Few researchers have studied the skills of caregivers. Farran et al.  highlighted seven skills in a study, whereas we through our results were able to put forward 11 skills reflecting the daily lives of caregivers. Some of these skills have developed because the place given to patients and their families is important. Indeed, partnership and care have been evolving from “patient-centric” to “patient–partner models” with patient and family [32, 33]. As stated by Eurocarer , “multidisciplinary approaches, including the participation and perspective of family carers, should therefore be supported in order to implement the principles of integrated person-centred care”. This evolution favours a better involvement of patients and their families in the health system and has allowed caregivers to develop their advocacy skills and defend their interests, desires and rights. In addition, because of shifts in ambulatory ability, the involvement of caregivers in caring for their loved ones is even more important. Caregivers develop (as mentioned in this study) skills related to organization, coordination and collaboration, among other traits, with the nursing staff. To ensure that they may continue to accompany their loved ones, they take care of themselves as well, developing skills to maintain their own health and avoid illness. To promote role change and manage the mental load imposed by the patient, acquisition of knowledge and know-how is necessary and entails a learning ability that the majority of participants presented.
Depending on the learning theory, the acquisition of competence is described by different currents. For this study, we discuss learning from the socioconstructivist angle described by Jonnaert [26, 27]. In the literature, caregivers are described as needing, among other things, training and information . The results of our study showed that the majority of caregivers have access to internal, external and specific resources for learning, and that, from a socioconstructivist perspective, caregivers learn to manage everyday situations on their own. As described by Jonnaert’s theory , caregivers develop important skills characterized by the combination of knowledge, abilities, use of available resources and adaptation to potential constraints in the care of their loved ones. However, some caregivers lack this self-teaching ability, knowledge and skills, which engenders a lack of meaning – for example, disturbances in the behaviour of sick relatives and potential development of the feeling of burden.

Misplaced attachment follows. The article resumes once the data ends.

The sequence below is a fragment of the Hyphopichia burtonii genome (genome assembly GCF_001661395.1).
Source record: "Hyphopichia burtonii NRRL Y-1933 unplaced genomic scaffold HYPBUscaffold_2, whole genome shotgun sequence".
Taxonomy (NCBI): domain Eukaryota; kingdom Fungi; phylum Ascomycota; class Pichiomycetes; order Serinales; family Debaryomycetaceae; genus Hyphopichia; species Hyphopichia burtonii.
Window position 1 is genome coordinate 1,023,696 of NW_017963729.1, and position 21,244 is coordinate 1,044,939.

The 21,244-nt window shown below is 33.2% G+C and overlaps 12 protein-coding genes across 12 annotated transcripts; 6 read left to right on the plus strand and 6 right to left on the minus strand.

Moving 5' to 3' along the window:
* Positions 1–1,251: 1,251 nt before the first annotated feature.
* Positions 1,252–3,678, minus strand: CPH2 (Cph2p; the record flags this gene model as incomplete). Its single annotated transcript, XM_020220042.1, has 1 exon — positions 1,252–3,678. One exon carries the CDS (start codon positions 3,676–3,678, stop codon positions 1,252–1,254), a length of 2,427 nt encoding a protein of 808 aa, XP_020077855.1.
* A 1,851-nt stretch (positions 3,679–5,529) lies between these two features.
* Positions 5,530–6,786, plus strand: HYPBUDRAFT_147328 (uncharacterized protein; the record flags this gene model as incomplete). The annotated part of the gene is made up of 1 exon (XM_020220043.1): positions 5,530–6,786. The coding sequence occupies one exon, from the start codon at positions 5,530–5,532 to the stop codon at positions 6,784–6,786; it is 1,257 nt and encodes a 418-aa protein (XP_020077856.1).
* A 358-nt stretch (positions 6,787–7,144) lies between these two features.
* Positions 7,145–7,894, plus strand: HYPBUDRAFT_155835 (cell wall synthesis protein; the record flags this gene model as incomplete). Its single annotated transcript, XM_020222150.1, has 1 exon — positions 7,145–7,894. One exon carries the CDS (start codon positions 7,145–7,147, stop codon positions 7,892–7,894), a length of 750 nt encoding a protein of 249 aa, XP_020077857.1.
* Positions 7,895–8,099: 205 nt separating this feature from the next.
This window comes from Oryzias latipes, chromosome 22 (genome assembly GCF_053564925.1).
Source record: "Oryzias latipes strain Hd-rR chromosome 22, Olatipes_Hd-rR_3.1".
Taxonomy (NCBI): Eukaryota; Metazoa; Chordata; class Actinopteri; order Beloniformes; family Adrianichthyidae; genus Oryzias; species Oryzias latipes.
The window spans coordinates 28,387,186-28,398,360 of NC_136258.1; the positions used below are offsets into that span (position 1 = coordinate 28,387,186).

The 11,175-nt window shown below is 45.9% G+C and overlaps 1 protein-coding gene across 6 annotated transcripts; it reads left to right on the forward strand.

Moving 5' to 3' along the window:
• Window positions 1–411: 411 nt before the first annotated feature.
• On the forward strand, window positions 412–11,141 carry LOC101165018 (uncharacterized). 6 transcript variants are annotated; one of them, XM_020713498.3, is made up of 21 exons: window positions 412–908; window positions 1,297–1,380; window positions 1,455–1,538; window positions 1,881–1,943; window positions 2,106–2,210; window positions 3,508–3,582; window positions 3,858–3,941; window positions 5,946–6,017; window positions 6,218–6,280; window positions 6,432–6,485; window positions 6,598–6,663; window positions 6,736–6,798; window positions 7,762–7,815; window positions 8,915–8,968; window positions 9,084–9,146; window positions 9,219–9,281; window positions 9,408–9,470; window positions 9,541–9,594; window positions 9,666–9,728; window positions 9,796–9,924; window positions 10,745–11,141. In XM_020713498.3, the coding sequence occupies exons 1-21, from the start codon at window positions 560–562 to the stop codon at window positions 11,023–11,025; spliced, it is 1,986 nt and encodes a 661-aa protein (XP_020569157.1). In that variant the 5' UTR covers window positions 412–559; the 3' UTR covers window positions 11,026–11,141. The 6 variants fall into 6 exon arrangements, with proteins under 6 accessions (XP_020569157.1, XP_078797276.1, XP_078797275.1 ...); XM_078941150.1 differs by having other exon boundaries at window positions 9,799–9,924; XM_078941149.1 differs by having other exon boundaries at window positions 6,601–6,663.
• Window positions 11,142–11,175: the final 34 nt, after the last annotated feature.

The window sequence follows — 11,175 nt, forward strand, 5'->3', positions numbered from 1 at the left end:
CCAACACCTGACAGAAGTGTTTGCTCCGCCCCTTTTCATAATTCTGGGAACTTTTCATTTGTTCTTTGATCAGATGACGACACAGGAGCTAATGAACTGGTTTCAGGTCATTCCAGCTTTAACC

A model developed by Boterf in the 1990s can be discussed in light of the study results. Boterf indicated that three conditions are necessary to implement a skill: “the conditions related to knowledge (knowing how to act and interact), the conditions related to power (having the power and the means to be able to act and interact) and the conditions related to wanting (having reasons to act and interact)” . In the context of this study, this model is transposable (see Fig. 3). Indeed, some participants did not have the combined triptych of concepts. Some did not know how to act, which prevented them from developing knowledge and skills; others were not psychologically able to act and therefore could not make sense of the different situations they experienced daily; and still others could not act due to a lack of material or human means. Nevertheless, a majority of the participants had all elements of the model, which allowed them to act with relevance and competence in situations.
In addition, the model of competence dynamics, as discussed in the characteristics of different definitions by several authors [27, 36], is specifically present in caregivers of people with dementia. The symptoms of dementia-type conditions accentuate the fact that caregivers must constantly adapt. Indeed, the skills developed 1 day may no longer be valid for the same situation the next day. Despite this, some “isomorphic” situations  enable caregivers to accompany people with dementia by resting on the field of their personal experiences. Compared with health professionals, caregivers have greater exposure to the difficulties of taking care of a loved one, so their actions are more specific to the needs of the latter.
Special attention should therefore be paid to self-teaching among caregivers. This approach allows the development of relevant skills, although the risk of basing one’s actions on erroneous information is not zero. Websites from which caregivers learn may sometimes peddle faulty or incomplete information. It is therefore important for family caregivers to have the resources to check their knowledge and prevent it from causing harm to the health of a loved one.
Maladaptive behaviours for helpers of loved ones